Weep America! – The VA Leadership is Becoming Worse! – Part 1

Angry Wet ChickenThe Department of Veterans Affairs (VA) has really outdone themselves this week.  I am used to being ashamed of what passes for leadership and administrators at the VA, but this week, they have surpassed themselves.  The Department of Veterans Affairs – Office of Inspector General (VA-OIG) filled my inbox with seven investigations results, and the reports of leadership failure should leave every American weeping and madder than wet chicken with a raging case of hemorrhoids!

  • A Hope Mills, North Carolina man, Daniel Bruce Ross, was sentenced today to 24 months in prison for conspiring to accept bribe payments in exchange for the performance of official acts while working as a federal government employee. Ross previously pled guilty to the charge.  He was also ordered to pay $21,520.00 in restitution.”

Accepting bribes, shameful misconduct, and while I certainly agree with the need for punishment, why does this sentence appear light?  Did the bribe recipient make a deal?  If so, as Paul Harvey would say, “Where is the rest of the story?”

VA 3The Department of Veterans Affairs – Veterans Benefits Administration (VBA), had their quality assurance program inspected, and the results, oh these results… the VBA administrators should be fired!  There are no excuses sufficiently valid to hide this behavior!

  • To ensure claims decisions are accurate and consistent so veterans receive the benefits to which they are entitled, VBA established a multifaceted quality assurance program. The VA Office of Inspector General (VA-OIG) reviewed the quality assurance program and identified a systemic weakness in oversight and accountability… The VA-OIG found that while VBA’s quality assurance program routinely identified claims-processing deficiencies and communicated results to internal and external stakeholders, the Office of Field Operations did not ensure that regional office employees took adequate corrective actions to address the deficiencies identified” [emphasis mine].

VA 3Did you catch that, the leadership who set up the quality assurance program, built into the program a loophole to allow them to not act upon the deficiencies discovered.  Talk about designed incompetence, ineptitude, and outright fallacious behavior!  When a bad decision is made by the VBA, especially due to poor quality assurance, the veteran is out time, money, and resources to gather “new and material evidence” to ask the VBA to review their original decision!  Never are the VBA employees who cost the veteran, ever held accountable, responsible, or made to suffer in kind for their atrocious behavior, and I want my elected representatives to start asking why!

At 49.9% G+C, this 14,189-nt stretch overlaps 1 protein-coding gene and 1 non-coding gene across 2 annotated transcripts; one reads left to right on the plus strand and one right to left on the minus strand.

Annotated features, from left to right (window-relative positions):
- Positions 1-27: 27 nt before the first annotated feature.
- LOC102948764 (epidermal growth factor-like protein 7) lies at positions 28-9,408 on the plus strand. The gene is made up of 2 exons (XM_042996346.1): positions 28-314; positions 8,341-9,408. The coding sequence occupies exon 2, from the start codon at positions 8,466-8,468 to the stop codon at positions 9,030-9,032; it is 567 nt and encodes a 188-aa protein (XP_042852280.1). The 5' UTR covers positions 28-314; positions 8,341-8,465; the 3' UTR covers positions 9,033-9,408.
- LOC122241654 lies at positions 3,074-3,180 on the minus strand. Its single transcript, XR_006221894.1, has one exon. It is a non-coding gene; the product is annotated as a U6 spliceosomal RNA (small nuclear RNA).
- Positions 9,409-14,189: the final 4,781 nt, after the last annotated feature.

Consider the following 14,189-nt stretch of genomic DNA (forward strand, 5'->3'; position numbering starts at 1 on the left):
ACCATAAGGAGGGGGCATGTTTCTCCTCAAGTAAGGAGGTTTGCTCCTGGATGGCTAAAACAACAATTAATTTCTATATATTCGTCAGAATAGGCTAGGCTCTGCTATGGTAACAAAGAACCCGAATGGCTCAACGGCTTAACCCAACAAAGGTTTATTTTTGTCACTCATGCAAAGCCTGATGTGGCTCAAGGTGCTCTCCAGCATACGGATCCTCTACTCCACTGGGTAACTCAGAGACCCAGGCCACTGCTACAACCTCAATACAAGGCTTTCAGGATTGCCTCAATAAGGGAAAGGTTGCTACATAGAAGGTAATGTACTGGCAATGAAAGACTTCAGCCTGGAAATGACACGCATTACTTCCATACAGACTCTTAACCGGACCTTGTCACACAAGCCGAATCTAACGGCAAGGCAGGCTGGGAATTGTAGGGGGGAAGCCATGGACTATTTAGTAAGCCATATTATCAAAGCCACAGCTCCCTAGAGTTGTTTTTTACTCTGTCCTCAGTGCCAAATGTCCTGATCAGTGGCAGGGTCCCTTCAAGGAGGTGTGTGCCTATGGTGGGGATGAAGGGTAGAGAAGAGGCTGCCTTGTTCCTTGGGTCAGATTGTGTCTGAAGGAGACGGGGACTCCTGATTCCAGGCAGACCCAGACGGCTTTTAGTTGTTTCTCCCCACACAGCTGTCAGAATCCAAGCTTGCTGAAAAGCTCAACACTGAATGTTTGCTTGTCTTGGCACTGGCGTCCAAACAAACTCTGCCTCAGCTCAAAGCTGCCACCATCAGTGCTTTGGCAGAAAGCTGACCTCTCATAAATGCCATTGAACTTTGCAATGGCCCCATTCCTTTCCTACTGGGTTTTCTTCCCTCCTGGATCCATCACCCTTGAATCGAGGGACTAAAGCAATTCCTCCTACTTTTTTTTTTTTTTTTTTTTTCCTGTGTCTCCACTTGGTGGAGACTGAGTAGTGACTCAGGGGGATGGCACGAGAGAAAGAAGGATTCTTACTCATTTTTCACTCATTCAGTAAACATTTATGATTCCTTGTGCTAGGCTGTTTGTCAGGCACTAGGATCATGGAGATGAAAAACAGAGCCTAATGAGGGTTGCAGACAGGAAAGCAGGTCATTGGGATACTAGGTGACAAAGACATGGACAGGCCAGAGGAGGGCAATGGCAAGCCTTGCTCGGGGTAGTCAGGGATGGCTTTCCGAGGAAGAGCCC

VA SealThe failures of the quality assurance team are not new, 22 July 2020, the VA-OIG found:

    1. …QRT specialists did not identify a significant number of claims-processing errors that should have been identified. Based on a statistical sample, the OIG estimated that 9,900 of the 28,400 quality reviews (35 percent) completed during the review period contained missed claims-processing errors that should have been identified. Quality reviews with identified errors are routed to another QRT specialist for peer review to help ensure the cited errors are The OIG determined that the current peer review process was not adequate to identify errors missed during the initial quality review. In addition, performance reviews of QRT specialists did not promote competency, resulting in missed claims-processing errors.”